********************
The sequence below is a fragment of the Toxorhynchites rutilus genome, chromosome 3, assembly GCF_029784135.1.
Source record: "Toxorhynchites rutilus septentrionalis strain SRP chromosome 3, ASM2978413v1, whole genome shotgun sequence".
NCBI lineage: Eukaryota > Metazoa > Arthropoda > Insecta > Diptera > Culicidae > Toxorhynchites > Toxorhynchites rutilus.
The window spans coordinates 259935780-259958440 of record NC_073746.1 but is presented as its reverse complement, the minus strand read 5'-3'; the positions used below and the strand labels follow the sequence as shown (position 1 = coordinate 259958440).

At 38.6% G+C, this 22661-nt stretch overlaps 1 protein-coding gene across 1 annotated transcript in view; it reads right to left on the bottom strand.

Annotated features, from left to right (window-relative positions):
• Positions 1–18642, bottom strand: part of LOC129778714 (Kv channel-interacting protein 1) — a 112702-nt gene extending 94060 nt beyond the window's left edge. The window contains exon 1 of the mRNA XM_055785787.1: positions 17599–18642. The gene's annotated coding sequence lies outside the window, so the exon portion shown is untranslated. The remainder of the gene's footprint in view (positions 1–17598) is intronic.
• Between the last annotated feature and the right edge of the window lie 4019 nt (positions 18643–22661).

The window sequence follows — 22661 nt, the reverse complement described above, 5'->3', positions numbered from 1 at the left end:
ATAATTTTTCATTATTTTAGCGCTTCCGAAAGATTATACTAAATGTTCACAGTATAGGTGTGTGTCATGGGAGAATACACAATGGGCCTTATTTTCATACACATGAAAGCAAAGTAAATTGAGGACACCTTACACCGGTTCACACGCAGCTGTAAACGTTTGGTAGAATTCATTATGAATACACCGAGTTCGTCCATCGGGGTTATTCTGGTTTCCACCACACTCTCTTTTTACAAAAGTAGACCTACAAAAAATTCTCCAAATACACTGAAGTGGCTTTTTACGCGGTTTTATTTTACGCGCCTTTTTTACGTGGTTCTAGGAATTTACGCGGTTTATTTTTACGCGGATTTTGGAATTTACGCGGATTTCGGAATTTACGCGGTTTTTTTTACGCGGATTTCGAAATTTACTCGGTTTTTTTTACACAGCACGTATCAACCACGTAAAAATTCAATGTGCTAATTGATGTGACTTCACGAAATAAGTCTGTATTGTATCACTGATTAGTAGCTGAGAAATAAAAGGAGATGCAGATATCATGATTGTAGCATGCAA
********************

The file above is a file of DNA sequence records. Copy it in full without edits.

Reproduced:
The sequence below is a fragment of the Toxorhynchites rutilus genome, chromosome 3, assembly GCF_029784135.1.
Source record: "Toxorhynchites rutilus septentrionalis strain SRP chromosome 3, ASM2978413v1, whole genome shotgun sequence".
NCBI lineage: Eukaryota > Metazoa > Arthropoda > Insecta > Diptera > Culicidae > Toxorhynchites > Toxorhynchites rutilus.
The window spans coordinates 259935780-259958440 of record NC_073746.1 but is presented as its reverse complement, the minus strand read 5'-3'; the positions used below and the strand labels follow the sequence as shown (position 1 = coordinate 259958440).

At 38.6% G+C, this 22661-nt stretch overlaps 1 protein-coding gene across 1 annotated transcript in view; it reads right to left on the bottom strand.

Annotated features, from left to right (window-relative positions):
• Positions 1–18642, bottom strand: part of LOC129778714 (Kv channel-interacting protein 1) — a 112702-nt gene extending 94060 nt beyond the window's left edge. The window contains exon 1 of the mRNA XM_055785787.1: positions 17599–18642. The gene's annotated coding sequence lies outside the window, so the exon portion shown is untranslated. The remainder of the gene's footprint in view (positions 1–17598) is intronic.
• Between the last annotated feature and the right edge of the window lie 4019 nt (positions 18643–22661).

The window sequence follows — 22661 nt, the reverse complement described above, 5'->3', positions numbered from 1 at the left end:
ATAATTTTTCATTATTTTAGCGCTTCCGAAAGATTATACTAAATGTTCACAGTATAGGTGTGTGTCATGGGAGAATACACAATGGGCCTTATTTTCATACACATGAAAGCAAAGTAAATTGAGGACACCTTACACCGGTTCACACGCAGCTGTAAACGTTTGGTAGAATTCATTATGAATACACCGAGTTCGTCCATCGGGGTTATTCTGGTTTCCACCACACTCTCTTTTTACAAAAGTAGACCTACAAAAAATTCTCCAAATACACTGAAGTGGCTTTTTACGCGGTTTTATTTTACGCGCCTTTTTTACGTGGTTCTAGGAATTTACGCGGTTTATTTTTACGCGGATTTTGGAATTTACGCGGATTTCGGAATTTACGCGGTTTTTTTTACGCGGATTTCGAAATTTACTCGGTTTTTTTTACACAGCACGTATCAACCACGTAAAAATTCAATGTGCTAATTGATGTGACTTCACGAAATAAGTCTGTATTGTATCACTGATTAGTAGCTGAGAAATAAAAGGAGATGCAGATATCATGATTGTAGCATGCAA